When I had the MC-1's not to long ago, I also had speaker wire that was bare, and to connect the two, I twisted them together and put wire nuts to hold them together.
If the connection at the speaker end will accept banana plugs, Audioquest makes a banana that slides over solid wire and there's a set screw that holds it in place.
I would solder them together.
I would choose crimping over soldering if it was practical.
I am a cable manufacturer that has just joined Audiogon, so I am not sure if its OK for me to comment here. Soldering is a good idea for joining wire. I would slightly favour getting a WBT crimp sleeve of an appropriate size, slip both ends in and perform a high pressure crimp. Then give it a coating of some anti-oxidising agent and heat shrink it to minimise air contact.
This may not be so practical for a one off job as buying a couple of sleeves may be tricky, unless you have a friendly dealer that has a stock. And you would want to borrow his crimp tool if you didn't have one.
Using a solid sleeve with screws, in my opinion adds too much metal to the transmission line and will pick up noise, and the potential for eddy currents, and therefore some small time smearing of the signal. That is only theory however, and whether you can hear the difference is a matter of conjecture.
Tell me if I shouldn't be doing this as I intend to market our cables here soon, and I don't want to upset anyone.
I believe there's nothing wrong with commenting/posting, as long as you disclose the fact that you are a cable manufacturer.
The wire nuts suggested by Riley804 will make an excellent connection. However, you must take care that your audiophile buddies never see what you did. If the secret gets out say that the wire nuts are cryo treated.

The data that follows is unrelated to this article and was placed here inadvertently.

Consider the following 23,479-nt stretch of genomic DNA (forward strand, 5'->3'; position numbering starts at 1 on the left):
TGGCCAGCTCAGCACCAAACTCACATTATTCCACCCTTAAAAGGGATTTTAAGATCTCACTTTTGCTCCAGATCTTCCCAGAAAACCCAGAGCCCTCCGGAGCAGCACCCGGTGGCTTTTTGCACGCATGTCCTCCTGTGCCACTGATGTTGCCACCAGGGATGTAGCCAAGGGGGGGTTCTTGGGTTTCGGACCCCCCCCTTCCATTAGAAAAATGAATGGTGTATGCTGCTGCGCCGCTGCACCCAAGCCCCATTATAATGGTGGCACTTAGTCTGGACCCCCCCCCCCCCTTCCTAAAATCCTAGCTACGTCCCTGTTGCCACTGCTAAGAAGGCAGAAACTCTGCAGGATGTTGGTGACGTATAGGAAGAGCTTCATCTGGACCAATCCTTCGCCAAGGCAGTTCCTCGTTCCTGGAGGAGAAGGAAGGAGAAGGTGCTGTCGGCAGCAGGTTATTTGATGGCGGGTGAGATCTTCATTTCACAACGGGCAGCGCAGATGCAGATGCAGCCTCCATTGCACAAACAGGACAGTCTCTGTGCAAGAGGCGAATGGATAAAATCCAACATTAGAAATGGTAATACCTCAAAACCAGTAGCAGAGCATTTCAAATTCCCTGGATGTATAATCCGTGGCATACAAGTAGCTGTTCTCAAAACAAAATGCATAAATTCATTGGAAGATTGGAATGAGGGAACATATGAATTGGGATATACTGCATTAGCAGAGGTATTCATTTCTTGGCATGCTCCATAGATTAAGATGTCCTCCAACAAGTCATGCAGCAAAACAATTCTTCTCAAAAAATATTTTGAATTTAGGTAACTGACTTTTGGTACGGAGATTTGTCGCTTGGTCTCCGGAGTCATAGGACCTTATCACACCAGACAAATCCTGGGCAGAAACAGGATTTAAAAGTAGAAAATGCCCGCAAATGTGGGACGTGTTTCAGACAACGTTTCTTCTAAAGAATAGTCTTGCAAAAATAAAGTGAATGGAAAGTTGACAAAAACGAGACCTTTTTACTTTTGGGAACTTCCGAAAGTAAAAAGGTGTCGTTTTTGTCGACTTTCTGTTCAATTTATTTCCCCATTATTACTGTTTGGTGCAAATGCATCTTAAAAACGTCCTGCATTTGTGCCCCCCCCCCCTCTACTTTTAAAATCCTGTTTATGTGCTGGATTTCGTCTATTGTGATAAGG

Anyway you want will work fine - I tend to agree with Eldartford. Wire nuts are simple, secure, and inexpensive and there isn't any downside. Get the yellow wire nuts and say they are then refer to them as the Gold wirenuts - better yet, add a drop of paint on the outside market them for $39 a pair.
Sonia, I think most here would welcome your input, given your background, especially as you've declared your 'conflict of interest'. Welcome to Audiogon!
On the topic, my method for good physical and electrical connection would be to tightly twist the ends together, solder and then heat-shrink the join.
Thanks very much for the welcome. I like the idea Carl109. Crimping can be slightly better than solder just because no solder is as good as the wire used in decent cables, but it depends on how well the crimping welds the metals together. But your suggestion is simpler, practical and will, as you say, work fine.
While the wire nuts are cheap and effective, they look a bit unprofessional or unfinished. The Neutrik Speakon connectors (NL4FX female and NL4MMX male) would be what I would try. They run about $6 each and have set-screw or solder wire connections. Neutrik claims the contacts are rated for 50 amps! You can find more info on them at parts express-dot-com.
In general I have found Neutrik connectors to be of good quality. As to Antipodes mention of her interest in selling products- it is appreciated that you made this known. Too often there are posts from persons who argue in favor of certain products or types of products without such up front disclosure. After a little checking, one discovers that the individual regularly sells that product or one of a similar ilk. After discovering the undisclosed interest I disregard their further posts as I find the person to lack credibility. While I may disagree with the opinion of someone who has made such an up front disclosure as Antipode has, I would not discard their future posts out of hand.